Flipping through the channels this morning, I caught about a half an hour of Julia's new Showtime monologue. I really needed to get up and get moving, but her down-to-earth delivery and insightful commentary reeled me in and wouldn't let me go. Jorge finally nudged me..."we can catch the rest when it airs again. We've got work to do." He was right, so we turned off the television and started our day.
If you haven't seen, read, or listened to Julia's work, the title is actually pretty revealing. This is her journey from a Catholic upbringing, to exploration of New Age mysticism, to spiritual investigation to the realization that, much to her initial dismay, there is no God. She talks about the massive shift that takes place in her own mind after this discovery and all the ways her world and relationships are forced to shift. Julia's very faithful family is extremely disappointed (Mom and Dad even stop talking to her for a short time) and has a hard time relating to her as a "Non-theist."
What hooked me was Julia's description of her relationship with God pre-understanding of his non-presence in her life. She describes herself talking to God everyday, viewing new people and experiences as gifts from God or at the very least....there for a reason. She talks aobut losing people in her life to disease, to circumstance, to age, and her feeling that there was something else out there. Something bigger, and something with a plan. The feeling was strong and real and certainly worth believing in...or was it?
I've had those same feelings and those same conversations. I experienced the reality of someone close to me dying before I was eight years old. I was too young to fully grasp the meaning and permanancy of someone being "gone," but old enough to wrestle with the pain and introspective enough to ask myself and ask God why terrible things happen. I clearly remember feeling the presence of something greater in my life. I clearly remember feeling that even though there wasn't an answer with words, there was an answer. A deeper answer, an energy that stayed with me. Over the course of my life, I've spent many days being angry at God but always sensing that he or she or whatever God is...was there. Everytime I'm tempted to let God go, something brings me back. I'm intrigued that Julia Sweeney actually let that possibility become a reality. I wonder what keeps some of us from crossing that line while others find themselves walking in a world without a creator.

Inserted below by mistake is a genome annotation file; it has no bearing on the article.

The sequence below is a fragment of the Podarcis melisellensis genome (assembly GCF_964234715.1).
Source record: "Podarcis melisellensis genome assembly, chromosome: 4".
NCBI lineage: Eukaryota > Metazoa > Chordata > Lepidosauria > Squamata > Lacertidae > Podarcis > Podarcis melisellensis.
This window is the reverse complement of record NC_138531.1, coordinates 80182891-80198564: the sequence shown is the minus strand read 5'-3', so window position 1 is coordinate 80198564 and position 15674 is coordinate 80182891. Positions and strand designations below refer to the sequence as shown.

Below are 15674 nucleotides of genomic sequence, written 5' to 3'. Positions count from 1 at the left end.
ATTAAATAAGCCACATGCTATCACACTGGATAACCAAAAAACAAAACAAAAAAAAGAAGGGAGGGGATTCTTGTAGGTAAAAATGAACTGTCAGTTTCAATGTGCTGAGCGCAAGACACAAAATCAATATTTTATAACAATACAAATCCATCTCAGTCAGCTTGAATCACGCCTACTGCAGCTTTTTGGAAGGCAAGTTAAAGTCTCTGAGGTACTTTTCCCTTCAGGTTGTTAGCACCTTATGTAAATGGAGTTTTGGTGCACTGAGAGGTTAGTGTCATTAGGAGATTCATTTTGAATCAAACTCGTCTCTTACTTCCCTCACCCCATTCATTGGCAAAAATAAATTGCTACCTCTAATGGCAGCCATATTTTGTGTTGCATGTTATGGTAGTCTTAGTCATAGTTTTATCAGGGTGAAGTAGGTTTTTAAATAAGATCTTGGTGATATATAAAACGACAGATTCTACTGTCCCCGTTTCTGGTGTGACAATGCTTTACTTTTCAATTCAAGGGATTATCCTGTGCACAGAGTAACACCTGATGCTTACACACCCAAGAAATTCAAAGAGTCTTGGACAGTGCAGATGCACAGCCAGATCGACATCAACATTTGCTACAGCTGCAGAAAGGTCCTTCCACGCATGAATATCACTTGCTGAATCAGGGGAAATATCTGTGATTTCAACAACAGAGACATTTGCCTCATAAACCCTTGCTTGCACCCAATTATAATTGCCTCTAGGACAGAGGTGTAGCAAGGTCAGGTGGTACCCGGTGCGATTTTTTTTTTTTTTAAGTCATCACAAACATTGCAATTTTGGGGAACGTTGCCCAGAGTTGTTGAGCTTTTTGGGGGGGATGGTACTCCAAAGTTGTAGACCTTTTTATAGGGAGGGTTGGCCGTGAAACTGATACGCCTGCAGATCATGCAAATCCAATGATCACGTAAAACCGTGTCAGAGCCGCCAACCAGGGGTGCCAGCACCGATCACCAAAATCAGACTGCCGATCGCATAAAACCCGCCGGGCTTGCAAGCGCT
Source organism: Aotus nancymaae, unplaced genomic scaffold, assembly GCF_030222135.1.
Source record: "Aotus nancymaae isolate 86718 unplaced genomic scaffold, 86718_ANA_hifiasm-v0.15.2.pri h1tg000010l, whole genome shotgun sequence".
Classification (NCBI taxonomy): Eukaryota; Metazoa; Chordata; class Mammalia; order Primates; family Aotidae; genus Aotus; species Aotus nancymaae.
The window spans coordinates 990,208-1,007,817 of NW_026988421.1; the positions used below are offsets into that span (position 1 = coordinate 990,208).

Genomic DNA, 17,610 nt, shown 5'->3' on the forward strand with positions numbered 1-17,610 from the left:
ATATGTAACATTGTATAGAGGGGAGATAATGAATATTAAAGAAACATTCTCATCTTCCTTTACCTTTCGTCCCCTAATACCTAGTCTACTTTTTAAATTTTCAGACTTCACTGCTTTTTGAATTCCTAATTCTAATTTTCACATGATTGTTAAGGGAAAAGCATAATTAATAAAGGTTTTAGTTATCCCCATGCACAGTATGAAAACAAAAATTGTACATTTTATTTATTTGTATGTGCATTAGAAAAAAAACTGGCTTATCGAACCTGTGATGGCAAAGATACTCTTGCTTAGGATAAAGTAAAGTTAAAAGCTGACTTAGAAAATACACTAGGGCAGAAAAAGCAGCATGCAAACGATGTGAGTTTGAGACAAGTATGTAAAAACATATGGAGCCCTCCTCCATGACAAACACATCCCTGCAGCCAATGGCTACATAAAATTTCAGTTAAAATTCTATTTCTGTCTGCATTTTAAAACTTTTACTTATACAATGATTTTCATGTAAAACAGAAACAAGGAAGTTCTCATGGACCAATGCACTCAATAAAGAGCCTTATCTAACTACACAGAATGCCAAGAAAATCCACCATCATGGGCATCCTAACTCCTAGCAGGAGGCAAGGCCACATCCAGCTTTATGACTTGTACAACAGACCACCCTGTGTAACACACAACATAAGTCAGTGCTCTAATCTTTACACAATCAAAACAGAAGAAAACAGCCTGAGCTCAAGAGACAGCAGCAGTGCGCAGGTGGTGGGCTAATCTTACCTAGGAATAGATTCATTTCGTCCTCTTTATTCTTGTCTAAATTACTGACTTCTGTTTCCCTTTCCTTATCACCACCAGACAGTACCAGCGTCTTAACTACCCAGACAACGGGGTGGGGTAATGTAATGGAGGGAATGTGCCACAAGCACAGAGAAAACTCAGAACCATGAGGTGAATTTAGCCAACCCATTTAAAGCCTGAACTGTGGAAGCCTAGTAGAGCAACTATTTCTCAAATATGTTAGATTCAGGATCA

Like Julia, it feels like I've always been hunting around for the "right" spirituality. I was raised Methodist and still feel a strong connection to Christianity, but there are several aspects of the church that just don't click for me. It doesn't make sense that one must accept Christ as savior to receive His gifts. Why would God force such a thing? Why would there be a prerequisite to a genuine relationship with Him? It feels unfair to me, like something humans made up because that's what we do...make up rules to create separtation between ourselves.
I tend to be more liberal in my Christianity, finding Jesus' message to be more about love, respect, and our equality in the eyes of God. I think Jesus showed us what it is like to be a human committed to God, to a better way of life. I'm constantly questioning, constantly finding new truths and new red herrings. I've read Deepak Chopra, practiced meditation, studied reiki, investigated the chakras, gone through the Bible twice (yes, all the way through), and particpated in discussions aimed at finding what is real. Something worth believing in.
At the end, all of it leaves me at first with a feeling of connectedness, an uplifting air of something mysterious but so beautiful that it only can be felt but not understood.
And then it leaves me feeling empty. Very empty. Not unlike the emptiness I feel when someone goes back on their word, neglects to be present in a conversation, or fails to be honest about themselves. I think they have good intentions, but many spiritual leaders and writers push their own God agenda..and are quite gifted at sharing it in a way that feels like it isn't an agenda at all. Isn't it possible that there is no "right" way to experience God, that God doesn't want anything of us?
Having not finished the show, I don't know if it's this empty feeling that lead Julia to determine "we invented God, God did not invent us." I know much of her journey was intellectual and the rational examination of a lot of the hogwash that people purport to be true. But I can imagine that the emptiness of words, the lack of tangible experiences could push her in the direction of believing that God simply does not exist. Not to mention the mind-numbingness of sorting through all the spiritual leaders out there who to claim to have the definitive answers on God. Everyone seems to know exactly what God wants...so how come they all tell us he wants different things?
I haven't let go of God. In the moments when I am quiet, away from the rest of the world, the endless chatter, the rush of ambitions, the frazzled souls, I feel God with me. Maybe it is just a projection of my human brain, or a sense of my own self, but I haven't come to that conclusion. Unlike Miss Sweeney, my endless journey through the spiritual hills and valleys has not led me to believe that God is fiction; only that the stories we tell ourselves about Him are.
Julia Sweeney's Blog: http://juliasweeney.blogspot.com/